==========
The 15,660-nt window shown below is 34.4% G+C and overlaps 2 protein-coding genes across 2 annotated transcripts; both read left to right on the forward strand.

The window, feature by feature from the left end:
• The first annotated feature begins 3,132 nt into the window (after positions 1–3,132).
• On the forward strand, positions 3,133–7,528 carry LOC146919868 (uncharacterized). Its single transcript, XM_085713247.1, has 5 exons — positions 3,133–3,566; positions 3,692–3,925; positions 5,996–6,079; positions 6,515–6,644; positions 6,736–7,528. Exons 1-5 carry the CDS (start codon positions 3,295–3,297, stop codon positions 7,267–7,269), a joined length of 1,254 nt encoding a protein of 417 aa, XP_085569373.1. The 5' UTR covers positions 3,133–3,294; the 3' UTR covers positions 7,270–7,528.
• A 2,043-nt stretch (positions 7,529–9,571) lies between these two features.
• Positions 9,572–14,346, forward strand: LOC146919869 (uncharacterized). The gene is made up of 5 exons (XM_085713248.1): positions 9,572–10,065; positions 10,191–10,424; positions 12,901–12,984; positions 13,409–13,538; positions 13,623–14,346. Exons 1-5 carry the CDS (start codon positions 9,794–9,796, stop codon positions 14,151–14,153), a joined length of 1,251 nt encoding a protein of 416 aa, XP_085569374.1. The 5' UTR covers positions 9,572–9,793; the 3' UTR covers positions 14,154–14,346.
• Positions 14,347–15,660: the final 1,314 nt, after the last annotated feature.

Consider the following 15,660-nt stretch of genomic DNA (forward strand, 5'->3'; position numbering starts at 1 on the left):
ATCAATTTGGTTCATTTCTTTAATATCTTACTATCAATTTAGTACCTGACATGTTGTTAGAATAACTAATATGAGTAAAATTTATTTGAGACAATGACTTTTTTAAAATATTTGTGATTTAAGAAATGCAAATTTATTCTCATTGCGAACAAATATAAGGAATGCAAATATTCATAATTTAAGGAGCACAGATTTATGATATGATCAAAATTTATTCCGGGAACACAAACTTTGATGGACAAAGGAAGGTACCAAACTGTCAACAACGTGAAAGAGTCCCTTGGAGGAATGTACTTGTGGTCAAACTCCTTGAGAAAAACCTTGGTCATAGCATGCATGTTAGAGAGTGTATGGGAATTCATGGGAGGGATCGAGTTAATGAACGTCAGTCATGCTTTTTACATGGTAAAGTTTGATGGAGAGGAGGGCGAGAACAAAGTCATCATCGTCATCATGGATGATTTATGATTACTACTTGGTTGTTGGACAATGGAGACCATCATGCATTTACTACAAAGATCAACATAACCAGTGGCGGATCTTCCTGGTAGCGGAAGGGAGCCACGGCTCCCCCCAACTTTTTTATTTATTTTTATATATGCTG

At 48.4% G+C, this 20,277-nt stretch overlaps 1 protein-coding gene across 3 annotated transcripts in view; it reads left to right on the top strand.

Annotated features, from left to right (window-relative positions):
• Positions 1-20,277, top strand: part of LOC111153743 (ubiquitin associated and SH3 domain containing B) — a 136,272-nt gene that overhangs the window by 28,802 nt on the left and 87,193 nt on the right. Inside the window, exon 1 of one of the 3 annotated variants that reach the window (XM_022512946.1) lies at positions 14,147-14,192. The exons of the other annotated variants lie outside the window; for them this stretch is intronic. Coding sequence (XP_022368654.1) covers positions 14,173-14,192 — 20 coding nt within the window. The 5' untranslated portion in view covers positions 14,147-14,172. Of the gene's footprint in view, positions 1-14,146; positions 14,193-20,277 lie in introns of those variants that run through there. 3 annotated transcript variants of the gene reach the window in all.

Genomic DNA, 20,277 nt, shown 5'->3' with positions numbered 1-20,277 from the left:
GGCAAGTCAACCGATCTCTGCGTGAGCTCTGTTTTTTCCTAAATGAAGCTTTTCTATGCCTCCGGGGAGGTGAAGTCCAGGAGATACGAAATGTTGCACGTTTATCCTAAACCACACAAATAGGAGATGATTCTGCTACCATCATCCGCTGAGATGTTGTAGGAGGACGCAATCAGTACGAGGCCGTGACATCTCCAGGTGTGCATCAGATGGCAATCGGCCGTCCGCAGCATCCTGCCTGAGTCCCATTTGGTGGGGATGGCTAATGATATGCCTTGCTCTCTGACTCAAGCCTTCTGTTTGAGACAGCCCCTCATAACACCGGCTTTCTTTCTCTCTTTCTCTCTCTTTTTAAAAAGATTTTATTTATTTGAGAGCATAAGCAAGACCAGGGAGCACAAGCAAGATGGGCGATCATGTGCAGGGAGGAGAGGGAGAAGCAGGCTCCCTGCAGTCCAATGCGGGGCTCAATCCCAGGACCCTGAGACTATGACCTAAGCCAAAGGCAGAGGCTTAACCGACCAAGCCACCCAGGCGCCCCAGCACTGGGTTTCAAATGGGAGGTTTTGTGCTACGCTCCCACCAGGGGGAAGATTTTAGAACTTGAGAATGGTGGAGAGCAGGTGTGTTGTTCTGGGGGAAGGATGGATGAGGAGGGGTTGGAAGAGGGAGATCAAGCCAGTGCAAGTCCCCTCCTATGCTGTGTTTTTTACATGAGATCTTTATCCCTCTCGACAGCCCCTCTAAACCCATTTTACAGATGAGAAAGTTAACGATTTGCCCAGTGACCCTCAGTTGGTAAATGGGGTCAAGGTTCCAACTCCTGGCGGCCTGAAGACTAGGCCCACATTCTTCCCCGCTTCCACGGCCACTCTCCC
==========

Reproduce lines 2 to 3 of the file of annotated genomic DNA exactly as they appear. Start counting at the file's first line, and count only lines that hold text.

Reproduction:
The window, feature by feature from the left end:
• The first annotated feature begins 3,132 nt into the window (after positions 1–3,132).